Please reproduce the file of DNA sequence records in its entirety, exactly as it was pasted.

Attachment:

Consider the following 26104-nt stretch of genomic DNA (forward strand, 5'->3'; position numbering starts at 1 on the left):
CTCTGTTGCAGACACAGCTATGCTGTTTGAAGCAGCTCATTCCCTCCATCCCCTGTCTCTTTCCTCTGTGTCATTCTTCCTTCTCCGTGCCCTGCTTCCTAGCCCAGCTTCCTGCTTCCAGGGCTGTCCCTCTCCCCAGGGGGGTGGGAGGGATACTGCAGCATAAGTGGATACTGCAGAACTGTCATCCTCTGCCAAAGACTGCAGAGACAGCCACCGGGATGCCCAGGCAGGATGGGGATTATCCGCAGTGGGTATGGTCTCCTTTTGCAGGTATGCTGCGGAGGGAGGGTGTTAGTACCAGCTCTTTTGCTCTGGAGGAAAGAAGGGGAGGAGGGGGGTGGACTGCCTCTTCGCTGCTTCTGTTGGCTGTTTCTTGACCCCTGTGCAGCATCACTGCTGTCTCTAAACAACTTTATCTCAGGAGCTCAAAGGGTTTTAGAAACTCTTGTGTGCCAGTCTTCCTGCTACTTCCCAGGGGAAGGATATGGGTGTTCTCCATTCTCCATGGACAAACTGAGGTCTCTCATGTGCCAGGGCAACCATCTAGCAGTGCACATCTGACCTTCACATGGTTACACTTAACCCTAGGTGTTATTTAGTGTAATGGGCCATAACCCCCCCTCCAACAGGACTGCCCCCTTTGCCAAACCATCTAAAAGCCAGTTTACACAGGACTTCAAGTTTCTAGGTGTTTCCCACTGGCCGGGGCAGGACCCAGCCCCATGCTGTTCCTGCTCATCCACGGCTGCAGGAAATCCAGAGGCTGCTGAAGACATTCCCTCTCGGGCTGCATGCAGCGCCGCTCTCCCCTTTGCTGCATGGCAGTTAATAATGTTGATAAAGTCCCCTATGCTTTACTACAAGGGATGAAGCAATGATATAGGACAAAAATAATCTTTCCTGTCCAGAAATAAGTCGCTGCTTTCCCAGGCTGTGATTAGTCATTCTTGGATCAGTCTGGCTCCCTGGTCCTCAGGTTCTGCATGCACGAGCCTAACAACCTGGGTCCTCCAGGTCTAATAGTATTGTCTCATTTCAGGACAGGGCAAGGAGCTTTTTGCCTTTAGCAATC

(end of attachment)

Consider the following 26104-nt stretch of genomic DNA (forward strand, 5'->3'; position numbering starts at 1 on the left):
CTCTGTTGCAGACACAGCTATGCTGTTTGAAGCAGCTCATTCCCTCCATCCCCTGTCTCTTTCCTCTGTGTCATTCTTCCTTCTCCGTGCCCTGCTTCCTAGCCCAGCTTCCTGCTTCCAGGGCTGTCCCTCTCCCCAGGGGGGTGGGAGGGATACTGCAGCATAAGTGGATACTGCAGAACTGTCATCCTCTGCCAAAGACTGCAGAGACAGCCACCGGGATGCCCAGGCAGGATGGGGATTATCCGCAGTGGGTATGGTCTCCTTTTGCAGGTATGCTGCGGAGGGAGGGTGTTAGTACCAGCTCTTTTGCTCTGGAGGAAAGAAGGGGAGGAGGGGGGTGGACTGCCTCTTCGCTGCTTCTGTTGGCTGTTTCTTGACCCCTGTGCAGCATCACTGCTGTCTCTAAACAACTTTATCTCAGGAGCTCAAAGGGTTTTAGAAACTCTTGTGTGCCAGTCTTCCTGCTACTTCCCAGGGGAAGGATATGGGTGTTCTCCATTCTCCATGGACAAACTGAGGTCTCTCATGTGCCAGGGCAACCATCTAGCAGTGCACATCTGACCTTCACATGGTTACACTTAACCCTAGGTGTTATTTAGTGTAATGGGCCATAACCCCCCCTCCAACAGGACTGCCCCCTTTGCCAAACCATCTAAAAGCCAGTTTACACAGGACTTCAAGTTTCTAGGTGTTTCCCACTGGCCGGGGCAGGACCCAGCCCCATGCTGTTCCTGCTCATCCACGGCTGCAGGAAATCCAGAGGCTGCTGAAGACATTCCCTCTCGGGCTGCATGCAGCGCCGCTCTCCCCTTTGCTGCATGGCAGTTAATAATGTTGATAAAGTCCCCTATGCTTTACTACAAGGGATGAAGCAATGATATAGGACAAAAATAATCTTTCCTGTCCAGAAATAAGTCGCTGCTTTCCCAGGCTGTGATTAGTCATTCTTGGATCAGTCTGGCTCCCTGGTCCTCAGGTTCTGCATGCACGAGCCTAACAACCTGGGTCCTCCAGGTCTAATAGTATTGTCTCATTTCAGGACAGGGCAAGGAGCTTTTTGCCTTTAGCAATC